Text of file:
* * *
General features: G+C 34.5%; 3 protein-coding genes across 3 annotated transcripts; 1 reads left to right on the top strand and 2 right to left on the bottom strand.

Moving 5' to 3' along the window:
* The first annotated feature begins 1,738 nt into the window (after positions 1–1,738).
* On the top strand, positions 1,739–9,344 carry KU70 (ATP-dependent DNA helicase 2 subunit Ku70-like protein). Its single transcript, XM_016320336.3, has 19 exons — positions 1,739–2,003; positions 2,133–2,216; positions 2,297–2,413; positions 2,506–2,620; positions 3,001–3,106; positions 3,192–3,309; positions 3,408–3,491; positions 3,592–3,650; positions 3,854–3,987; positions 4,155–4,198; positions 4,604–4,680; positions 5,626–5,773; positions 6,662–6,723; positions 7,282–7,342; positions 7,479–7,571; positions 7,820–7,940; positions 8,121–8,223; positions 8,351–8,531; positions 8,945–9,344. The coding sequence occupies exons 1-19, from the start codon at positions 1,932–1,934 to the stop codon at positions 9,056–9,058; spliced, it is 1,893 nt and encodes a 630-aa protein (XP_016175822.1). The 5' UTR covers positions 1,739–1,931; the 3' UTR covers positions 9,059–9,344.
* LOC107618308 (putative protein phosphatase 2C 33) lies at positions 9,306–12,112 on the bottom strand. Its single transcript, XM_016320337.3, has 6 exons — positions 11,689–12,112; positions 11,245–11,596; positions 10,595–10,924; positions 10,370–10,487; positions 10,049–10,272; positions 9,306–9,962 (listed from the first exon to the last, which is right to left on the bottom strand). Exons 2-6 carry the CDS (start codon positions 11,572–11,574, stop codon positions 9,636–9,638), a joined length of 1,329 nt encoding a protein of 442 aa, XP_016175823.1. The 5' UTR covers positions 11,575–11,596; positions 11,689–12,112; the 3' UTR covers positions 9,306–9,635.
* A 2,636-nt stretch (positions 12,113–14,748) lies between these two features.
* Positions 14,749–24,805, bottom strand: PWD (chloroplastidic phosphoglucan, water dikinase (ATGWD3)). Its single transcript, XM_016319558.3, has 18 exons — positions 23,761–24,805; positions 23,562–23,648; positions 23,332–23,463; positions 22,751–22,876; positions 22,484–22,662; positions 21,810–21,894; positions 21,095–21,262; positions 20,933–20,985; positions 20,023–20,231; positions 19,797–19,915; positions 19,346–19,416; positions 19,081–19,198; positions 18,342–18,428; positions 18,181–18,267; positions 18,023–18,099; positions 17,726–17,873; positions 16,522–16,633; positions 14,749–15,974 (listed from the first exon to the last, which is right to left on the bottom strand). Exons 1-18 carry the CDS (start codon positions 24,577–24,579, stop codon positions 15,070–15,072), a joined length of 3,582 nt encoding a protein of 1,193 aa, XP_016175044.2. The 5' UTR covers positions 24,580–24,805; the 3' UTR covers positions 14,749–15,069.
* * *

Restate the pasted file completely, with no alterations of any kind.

General features: G+C 34.5%; 3 protein-coding genes across 3 annotated transcripts; 1 reads left to right on the top strand and 2 right to left on the bottom strand.

Moving 5' to 3' along the window:
* The first annotated feature begins 1,738 nt into the window (after positions 1–1,738).
* On the top strand, positions 1,739–9,344 carry KU70 (ATP-dependent DNA helicase 2 subunit Ku70-like protein). Its single transcript, XM_016320336.3, has 19 exons — positions 1,739–2,003; positions 2,133–2,216; positions 2,297–2,413; positions 2,506–2,620; positions 3,001–3,106; positions 3,192–3,309; positions 3,408–3,491; positions 3,592–3,650; positions 3,854–3,987; positions 4,155–4,198; positions 4,604–4,680; positions 5,626–5,773; positions 6,662–6,723; positions 7,282–7,342; positions 7,479–7,571; positions 7,820–7,940; positions 8,121–8,223; positions 8,351–8,531; positions 8,945–9,344. The coding sequence occupies exons 1-19, from the start codon at positions 1,932–1,934 to the stop codon at positions 9,056–9,058; spliced, it is 1,893 nt and encodes a 630-aa protein (XP_016175822.1). The 5' UTR covers positions 1,739–1,931; the 3' UTR covers positions 9,059–9,344.
* LOC107618308 (putative protein phosphatase 2C 33) lies at positions 9,306–12,112 on the bottom strand. Its single transcript, XM_016320337.3, has 6 exons — positions 11,689–12,112; positions 11,245–11,596; positions 10,595–10,924; positions 10,370–10,487; positions 10,049–10,272; positions 9,306–9,962 (listed from the first exon to the last, which is right to left on the bottom strand). Exons 2-6 carry the CDS (start codon positions 11,572–11,574, stop codon positions 9,636–9,638), a joined length of 1,329 nt encoding a protein of 442 aa, XP_016175823.1. The 5' UTR covers positions 11,575–11,596; positions 11,689–12,112; the 3' UTR covers positions 9,306–9,635.
* A 2,636-nt stretch (positions 12,113–14,748) lies between these two features.
* Positions 14,749–24,805, bottom strand: PWD (chloroplastidic phosphoglucan, water dikinase (ATGWD3)). Its single transcript, XM_016319558.3, has 18 exons — positions 23,761–24,805; positions 23,562–23,648; positions 23,332–23,463; positions 22,751–22,876; positions 22,484–22,662; positions 21,810–21,894; positions 21,095–21,262; positions 20,933–20,985; positions 20,023–20,231; positions 19,797–19,915; positions 19,346–19,416; positions 19,081–19,198; positions 18,342–18,428; positions 18,181–18,267; positions 18,023–18,099; positions 17,726–17,873; positions 16,522–16,633; positions 14,749–15,974 (listed from the first exon to the last, which is right to left on the bottom strand). Exons 1-18 carry the CDS (start codon positions 24,577–24,579, stop codon positions 15,070–15,072), a joined length of 3,582 nt encoding a protein of 1,193 aa, XP_016175044.2. The 5' UTR covers positions 24,580–24,805; the 3' UTR covers positions 14,749–15,069.